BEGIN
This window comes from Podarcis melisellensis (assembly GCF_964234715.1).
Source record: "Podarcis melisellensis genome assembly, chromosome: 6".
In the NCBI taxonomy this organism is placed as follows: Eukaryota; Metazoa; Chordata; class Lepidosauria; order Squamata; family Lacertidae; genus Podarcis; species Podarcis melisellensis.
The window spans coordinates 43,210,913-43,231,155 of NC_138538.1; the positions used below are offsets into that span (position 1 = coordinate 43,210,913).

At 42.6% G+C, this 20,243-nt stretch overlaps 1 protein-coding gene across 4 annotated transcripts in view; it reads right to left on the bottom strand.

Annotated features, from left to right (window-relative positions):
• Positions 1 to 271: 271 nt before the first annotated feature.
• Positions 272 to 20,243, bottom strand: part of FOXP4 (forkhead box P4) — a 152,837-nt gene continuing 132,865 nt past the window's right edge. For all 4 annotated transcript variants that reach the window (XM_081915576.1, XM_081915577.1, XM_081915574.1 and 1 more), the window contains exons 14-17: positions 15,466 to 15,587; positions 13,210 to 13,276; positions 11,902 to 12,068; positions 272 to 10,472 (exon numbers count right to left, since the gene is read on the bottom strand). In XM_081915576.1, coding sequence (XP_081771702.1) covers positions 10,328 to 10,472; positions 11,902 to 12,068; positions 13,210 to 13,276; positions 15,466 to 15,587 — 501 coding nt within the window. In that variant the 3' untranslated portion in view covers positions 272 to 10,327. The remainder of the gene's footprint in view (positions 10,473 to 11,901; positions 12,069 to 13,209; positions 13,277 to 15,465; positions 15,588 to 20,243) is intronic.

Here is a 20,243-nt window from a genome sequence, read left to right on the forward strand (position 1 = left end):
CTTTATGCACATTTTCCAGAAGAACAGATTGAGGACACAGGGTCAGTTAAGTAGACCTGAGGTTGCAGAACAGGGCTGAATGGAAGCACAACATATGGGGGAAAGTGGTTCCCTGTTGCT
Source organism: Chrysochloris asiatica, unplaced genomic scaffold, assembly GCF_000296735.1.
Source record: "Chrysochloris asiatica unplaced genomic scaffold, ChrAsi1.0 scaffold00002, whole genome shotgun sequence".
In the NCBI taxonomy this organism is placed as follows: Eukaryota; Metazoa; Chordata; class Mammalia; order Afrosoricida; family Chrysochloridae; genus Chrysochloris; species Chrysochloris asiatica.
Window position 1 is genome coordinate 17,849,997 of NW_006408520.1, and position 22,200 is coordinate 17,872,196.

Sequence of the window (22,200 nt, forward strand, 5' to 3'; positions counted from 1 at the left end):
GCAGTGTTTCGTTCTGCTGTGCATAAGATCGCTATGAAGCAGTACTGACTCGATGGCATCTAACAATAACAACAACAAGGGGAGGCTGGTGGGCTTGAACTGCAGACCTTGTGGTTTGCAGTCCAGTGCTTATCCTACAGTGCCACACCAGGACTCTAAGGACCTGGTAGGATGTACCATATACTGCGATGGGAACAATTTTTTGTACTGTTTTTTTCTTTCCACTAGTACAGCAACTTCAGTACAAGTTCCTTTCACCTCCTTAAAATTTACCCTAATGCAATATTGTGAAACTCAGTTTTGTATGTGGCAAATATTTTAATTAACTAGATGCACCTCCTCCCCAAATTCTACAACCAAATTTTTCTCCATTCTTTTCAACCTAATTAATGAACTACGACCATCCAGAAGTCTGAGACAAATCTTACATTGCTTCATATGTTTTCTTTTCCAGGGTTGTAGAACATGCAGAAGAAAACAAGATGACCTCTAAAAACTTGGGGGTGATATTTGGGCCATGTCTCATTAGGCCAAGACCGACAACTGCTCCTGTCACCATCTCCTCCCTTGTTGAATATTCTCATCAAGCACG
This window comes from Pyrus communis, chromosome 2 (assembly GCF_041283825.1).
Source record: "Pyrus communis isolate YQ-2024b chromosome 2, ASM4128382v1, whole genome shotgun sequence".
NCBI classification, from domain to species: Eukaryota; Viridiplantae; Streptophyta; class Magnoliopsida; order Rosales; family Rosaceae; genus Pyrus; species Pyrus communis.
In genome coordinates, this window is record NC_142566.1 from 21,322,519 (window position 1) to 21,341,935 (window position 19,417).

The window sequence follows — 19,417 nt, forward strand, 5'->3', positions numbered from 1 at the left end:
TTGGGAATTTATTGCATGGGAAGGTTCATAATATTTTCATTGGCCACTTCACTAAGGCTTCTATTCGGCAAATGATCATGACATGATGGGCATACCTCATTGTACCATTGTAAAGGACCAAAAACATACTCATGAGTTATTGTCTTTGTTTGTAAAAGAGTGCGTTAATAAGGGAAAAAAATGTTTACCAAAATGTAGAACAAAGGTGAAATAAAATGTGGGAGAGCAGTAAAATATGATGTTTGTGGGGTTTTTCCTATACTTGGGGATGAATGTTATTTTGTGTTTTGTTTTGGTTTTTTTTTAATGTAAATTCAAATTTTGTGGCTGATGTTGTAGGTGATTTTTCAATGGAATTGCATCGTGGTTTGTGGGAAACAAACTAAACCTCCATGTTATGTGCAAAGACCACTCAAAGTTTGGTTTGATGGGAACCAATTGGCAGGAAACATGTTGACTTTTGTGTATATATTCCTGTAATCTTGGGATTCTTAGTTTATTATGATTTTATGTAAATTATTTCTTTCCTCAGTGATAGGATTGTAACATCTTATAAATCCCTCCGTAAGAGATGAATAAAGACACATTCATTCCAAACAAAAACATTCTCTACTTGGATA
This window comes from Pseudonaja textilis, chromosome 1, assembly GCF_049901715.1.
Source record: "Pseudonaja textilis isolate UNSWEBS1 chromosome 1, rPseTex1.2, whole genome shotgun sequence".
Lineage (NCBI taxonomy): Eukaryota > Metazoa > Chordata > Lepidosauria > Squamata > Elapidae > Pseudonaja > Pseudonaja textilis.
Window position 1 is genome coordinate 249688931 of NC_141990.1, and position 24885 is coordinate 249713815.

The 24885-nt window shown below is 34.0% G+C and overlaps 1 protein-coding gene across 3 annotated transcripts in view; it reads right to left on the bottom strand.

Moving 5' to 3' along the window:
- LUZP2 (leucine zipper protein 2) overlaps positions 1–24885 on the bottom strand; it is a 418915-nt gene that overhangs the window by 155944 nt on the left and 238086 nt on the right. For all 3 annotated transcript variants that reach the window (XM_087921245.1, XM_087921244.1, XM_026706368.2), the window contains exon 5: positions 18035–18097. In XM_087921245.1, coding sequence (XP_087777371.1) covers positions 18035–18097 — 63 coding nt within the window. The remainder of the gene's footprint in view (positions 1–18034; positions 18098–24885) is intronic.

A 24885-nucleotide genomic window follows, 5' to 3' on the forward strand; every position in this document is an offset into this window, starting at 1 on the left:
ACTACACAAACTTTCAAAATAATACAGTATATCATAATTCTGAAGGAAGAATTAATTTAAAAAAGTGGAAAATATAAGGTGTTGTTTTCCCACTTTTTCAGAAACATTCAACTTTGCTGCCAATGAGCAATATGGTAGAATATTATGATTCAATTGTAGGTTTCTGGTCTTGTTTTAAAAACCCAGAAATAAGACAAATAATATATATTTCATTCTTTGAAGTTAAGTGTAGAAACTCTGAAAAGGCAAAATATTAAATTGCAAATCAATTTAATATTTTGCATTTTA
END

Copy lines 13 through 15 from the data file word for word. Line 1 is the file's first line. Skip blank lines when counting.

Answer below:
In the NCBI taxonomy this organism is placed as follows: Eukaryota; Metazoa; Chordata; class Mammalia; order Afrosoricida; family Chrysochloridae; genus Chrysochloris; species Chrysochloris asiatica.
Window position 1 is genome coordinate 17,849,997 of NW_006408520.1, and position 22,200 is coordinate 17,872,196.

Sequence of the window (22,200 nt, forward strand, 5' to 3'; positions counted from 1 at the left end):